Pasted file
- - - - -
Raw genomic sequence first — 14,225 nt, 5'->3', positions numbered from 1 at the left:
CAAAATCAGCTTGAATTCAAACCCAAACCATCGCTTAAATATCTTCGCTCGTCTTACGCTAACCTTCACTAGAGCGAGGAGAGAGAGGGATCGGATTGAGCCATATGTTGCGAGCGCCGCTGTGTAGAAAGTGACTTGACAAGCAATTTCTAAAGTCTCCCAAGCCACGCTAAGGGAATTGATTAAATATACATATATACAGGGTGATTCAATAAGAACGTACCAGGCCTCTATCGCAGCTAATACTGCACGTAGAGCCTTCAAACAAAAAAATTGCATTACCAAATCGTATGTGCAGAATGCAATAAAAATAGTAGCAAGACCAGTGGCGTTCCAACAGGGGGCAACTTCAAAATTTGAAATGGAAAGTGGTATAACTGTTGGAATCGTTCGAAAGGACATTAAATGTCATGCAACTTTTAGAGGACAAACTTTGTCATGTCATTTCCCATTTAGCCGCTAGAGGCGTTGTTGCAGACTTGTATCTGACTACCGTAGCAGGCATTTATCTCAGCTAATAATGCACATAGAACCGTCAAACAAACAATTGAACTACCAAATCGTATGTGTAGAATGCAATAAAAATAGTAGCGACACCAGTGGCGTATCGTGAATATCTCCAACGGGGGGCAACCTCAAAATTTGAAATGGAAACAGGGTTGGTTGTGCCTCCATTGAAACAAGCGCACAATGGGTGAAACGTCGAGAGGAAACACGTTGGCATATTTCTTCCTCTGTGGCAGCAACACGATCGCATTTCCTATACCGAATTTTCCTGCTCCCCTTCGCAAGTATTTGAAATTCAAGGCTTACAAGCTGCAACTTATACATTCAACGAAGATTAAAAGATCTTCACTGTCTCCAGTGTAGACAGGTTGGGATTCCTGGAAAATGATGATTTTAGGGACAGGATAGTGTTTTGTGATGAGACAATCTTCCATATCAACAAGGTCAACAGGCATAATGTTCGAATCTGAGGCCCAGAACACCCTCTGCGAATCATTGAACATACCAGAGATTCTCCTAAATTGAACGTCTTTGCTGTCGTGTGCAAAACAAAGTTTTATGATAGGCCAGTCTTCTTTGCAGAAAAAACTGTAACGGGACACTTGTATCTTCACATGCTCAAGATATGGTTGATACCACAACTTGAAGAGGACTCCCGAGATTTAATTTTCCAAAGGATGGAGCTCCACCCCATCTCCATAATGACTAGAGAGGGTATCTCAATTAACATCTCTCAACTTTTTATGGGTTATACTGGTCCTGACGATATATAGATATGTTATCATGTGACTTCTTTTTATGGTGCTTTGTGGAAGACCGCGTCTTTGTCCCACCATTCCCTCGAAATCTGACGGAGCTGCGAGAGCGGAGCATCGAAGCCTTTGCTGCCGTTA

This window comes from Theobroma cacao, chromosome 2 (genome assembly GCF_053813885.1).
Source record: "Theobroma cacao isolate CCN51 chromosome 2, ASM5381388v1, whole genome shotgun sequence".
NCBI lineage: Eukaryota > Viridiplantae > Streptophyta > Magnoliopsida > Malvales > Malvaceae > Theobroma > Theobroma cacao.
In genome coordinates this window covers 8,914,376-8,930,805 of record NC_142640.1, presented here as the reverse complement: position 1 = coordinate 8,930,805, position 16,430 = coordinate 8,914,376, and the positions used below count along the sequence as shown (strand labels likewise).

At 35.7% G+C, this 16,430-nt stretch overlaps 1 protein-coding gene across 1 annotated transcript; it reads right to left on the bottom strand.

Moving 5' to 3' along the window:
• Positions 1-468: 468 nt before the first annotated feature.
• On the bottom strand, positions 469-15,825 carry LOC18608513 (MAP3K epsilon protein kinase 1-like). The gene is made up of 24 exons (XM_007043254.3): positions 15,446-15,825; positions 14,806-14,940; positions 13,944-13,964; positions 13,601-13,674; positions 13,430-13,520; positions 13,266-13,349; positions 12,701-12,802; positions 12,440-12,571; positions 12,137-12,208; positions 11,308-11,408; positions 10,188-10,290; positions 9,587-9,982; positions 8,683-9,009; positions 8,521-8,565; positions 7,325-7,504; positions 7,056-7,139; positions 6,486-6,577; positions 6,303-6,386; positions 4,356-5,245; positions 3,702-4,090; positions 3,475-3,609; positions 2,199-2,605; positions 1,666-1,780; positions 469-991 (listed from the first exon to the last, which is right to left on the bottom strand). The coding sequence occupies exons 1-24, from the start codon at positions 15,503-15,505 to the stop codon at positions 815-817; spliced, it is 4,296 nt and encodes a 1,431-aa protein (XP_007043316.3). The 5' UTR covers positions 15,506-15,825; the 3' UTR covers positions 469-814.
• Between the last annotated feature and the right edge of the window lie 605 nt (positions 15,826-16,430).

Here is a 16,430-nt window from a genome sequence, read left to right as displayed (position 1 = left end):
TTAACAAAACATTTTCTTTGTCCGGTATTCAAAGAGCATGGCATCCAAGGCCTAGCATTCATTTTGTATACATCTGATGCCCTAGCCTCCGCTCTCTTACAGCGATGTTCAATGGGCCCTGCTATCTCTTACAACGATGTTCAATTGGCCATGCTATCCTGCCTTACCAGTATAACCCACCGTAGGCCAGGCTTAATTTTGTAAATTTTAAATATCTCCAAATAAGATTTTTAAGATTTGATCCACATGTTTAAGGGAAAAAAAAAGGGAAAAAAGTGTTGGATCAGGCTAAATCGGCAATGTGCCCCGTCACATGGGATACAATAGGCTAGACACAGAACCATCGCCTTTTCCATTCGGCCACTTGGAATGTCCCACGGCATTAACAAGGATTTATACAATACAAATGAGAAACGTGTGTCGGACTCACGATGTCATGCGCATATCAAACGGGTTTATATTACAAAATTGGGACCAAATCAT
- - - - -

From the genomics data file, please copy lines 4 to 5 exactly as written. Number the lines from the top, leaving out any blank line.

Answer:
Source record: "Theobroma cacao isolate CCN51 chromosome 2, ASM5381388v1, whole genome shotgun sequence".
NCBI lineage: Eukaryota > Viridiplantae > Streptophyta > Magnoliopsida > Malvales > Malvaceae > Theobroma > Theobroma cacao.